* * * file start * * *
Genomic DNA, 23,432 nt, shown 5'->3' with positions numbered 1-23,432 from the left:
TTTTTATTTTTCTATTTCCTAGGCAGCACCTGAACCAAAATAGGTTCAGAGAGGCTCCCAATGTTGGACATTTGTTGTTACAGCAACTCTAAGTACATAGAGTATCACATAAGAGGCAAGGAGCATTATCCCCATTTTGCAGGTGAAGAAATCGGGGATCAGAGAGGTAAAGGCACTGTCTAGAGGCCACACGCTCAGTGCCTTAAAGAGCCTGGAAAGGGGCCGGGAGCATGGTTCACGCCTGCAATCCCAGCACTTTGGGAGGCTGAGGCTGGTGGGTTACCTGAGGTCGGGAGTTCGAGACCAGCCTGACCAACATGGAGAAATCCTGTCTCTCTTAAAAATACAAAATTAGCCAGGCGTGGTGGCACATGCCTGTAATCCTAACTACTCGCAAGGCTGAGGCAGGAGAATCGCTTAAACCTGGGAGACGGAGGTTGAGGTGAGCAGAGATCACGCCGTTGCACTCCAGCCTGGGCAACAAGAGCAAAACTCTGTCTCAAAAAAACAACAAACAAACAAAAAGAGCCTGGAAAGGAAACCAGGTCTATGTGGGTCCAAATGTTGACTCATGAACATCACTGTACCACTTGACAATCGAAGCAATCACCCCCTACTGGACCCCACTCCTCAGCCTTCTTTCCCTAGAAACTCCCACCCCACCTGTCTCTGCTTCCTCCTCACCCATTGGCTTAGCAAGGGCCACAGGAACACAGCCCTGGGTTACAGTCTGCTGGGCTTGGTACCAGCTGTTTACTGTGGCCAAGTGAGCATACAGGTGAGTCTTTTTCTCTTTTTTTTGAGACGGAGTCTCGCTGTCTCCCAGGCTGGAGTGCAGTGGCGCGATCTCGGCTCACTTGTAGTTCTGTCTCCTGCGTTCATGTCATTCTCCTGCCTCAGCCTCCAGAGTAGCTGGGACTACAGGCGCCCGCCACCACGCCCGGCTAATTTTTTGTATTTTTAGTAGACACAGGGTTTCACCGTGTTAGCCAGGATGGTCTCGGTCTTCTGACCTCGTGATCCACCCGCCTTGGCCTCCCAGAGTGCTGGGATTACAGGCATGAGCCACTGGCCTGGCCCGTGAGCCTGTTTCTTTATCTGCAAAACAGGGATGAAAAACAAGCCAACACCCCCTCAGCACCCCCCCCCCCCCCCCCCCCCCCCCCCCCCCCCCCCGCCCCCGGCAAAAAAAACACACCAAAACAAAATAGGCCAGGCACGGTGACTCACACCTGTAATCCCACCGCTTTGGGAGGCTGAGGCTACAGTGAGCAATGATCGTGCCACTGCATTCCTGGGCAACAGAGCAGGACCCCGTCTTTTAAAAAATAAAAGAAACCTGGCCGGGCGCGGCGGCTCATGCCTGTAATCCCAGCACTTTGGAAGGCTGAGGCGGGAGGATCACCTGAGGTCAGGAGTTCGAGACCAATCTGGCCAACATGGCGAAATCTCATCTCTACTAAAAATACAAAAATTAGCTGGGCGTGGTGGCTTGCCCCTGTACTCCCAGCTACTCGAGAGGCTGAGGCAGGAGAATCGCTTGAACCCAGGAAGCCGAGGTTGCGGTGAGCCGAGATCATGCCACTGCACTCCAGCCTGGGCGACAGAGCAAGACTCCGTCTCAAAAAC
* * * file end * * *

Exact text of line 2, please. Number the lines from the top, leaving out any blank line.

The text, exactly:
TTTTTATTTTTCTATTTCCTAGGCAGCACCTGAACCAAAATAGGTTCAGAGAGGCTCCCAATGTTGGACATTTGTTGTTACAGCAACTCTAAGTACATAGAGTATCACATAAGAGGCAAGGAGCATTATCCCCATTTTGCAGGTGAAGAAATCGGGGATCAGAGAGGTAAAGGCACTGTCTAGAGGCCACACGCTCAGTGCCTTAAAGAGCCTGGAAAGGGGCCGGGAGCATGGTTCACGCCTGCAATCCCAGCACTTTGGGAGGCTGAGGCTGGTGGGTTACCTGAGGTCGGGAGTTCGAGACCAGCCTGACCAACATGGAGAAATCCTGTCTCTCTTAAAAATACAAAATTAGCCAGGCGTGGTGGCACATGCCTGTAATCCTAACTACTCGCAAGGCTGAGGCAGGAGAATCGCTTAAACCTGGGAGACGGAGGTTGAGGTGAGCAGAGATCACGCCGTTGCACTCCAGCCTGGGCAACAAGAGCAAAACTCTGTCTCAAAAAAACAACAAACAAACAAAAAGAGCCTGGAAAGGAAACCAGGTCTATGTGGGTCCAAATGTTGACTCATGAACATCACTGTACCACTTGACAATCGAAGCAATCACCCCCTACTGGACCCCACTCCTCAGCCTTCTTTCCCTAGAAACTCCCACCCCACCTGTCTCTGCTTCCTCCTCACCCATTGGCTTAGCAAGGGCCACAGGAACACAGCCCTGGGTTACAGTCTGCTGGGCTTGGTACCAGCTGTTTACTGTGGCCAAGTGAGCATACAGGTGAGTCTTTTTCTCTTTTTTTTGAGACGGAGTCTCGCTGTCTCCCAGGCTGGAGTGCAGTGGCGCGATCTCGGCTCACTTGTAGTTCTGTCTCCTGCGTTCATGTCATTCTCCTGCCTCAGCCTCCAGAGTAGCTGGGACTACAGGCGCCCGCCACCACGCCCGGCTAATTTTTTGTATTTTTAGTAGACACAGGGTTTCACCGTGTTAGCCAGGATGGTCTCGGTCTTCTGACCTCGTGATCCACCCGCCTTGGCCTCCCAGAGTGCTGGGATTACAGGCATGAGCCACTGGCCTGGCCCGTGAGCCTGTTTCTTTATCTGCAAAACAGGGATGAAAAACAAGCCAACACCCCCTCAGCACCCCCCCCCCCCCCCCCCCCCCCCCCCCCCCCCCCCGCCCCCGGCAAAAAAAACACACCAAAACAAAATAGGCCAGGCACGGTGACTCACACCTGTAATCCCACCGCTTTGGGAGGCTGAGGCTACAGTGAGCAATGATCGTGCCACTGCATTCCTGGGCAACAGAGCAGGACCCCGTCTTTTAAAAAATAAAAGAAACCTGGCCGGGCGCGGCGGCTCATGCCTGTAATCCCAGCACTTTGGAAGGCTGAGGCGGGAGGATCACCTGAGGTCAGGAGTTCGAGACCAATCTGGCCAACATGGCGAAATCTCATCTCTACTAAAAATACAAAAATTAGCTGGGCGTGGTGGCTTGCCCCTGTACTCCCAGCTACTCGAGAGGCTGAGGCAGGAGAATCGCTTGAACCCAGGAAGCCGAGGTTGCGGTGAGCCGAGATCATGCCACTGCACTCCAGCCTGGGCGACAGAGCAAGACTCCGTCTCAAAAAC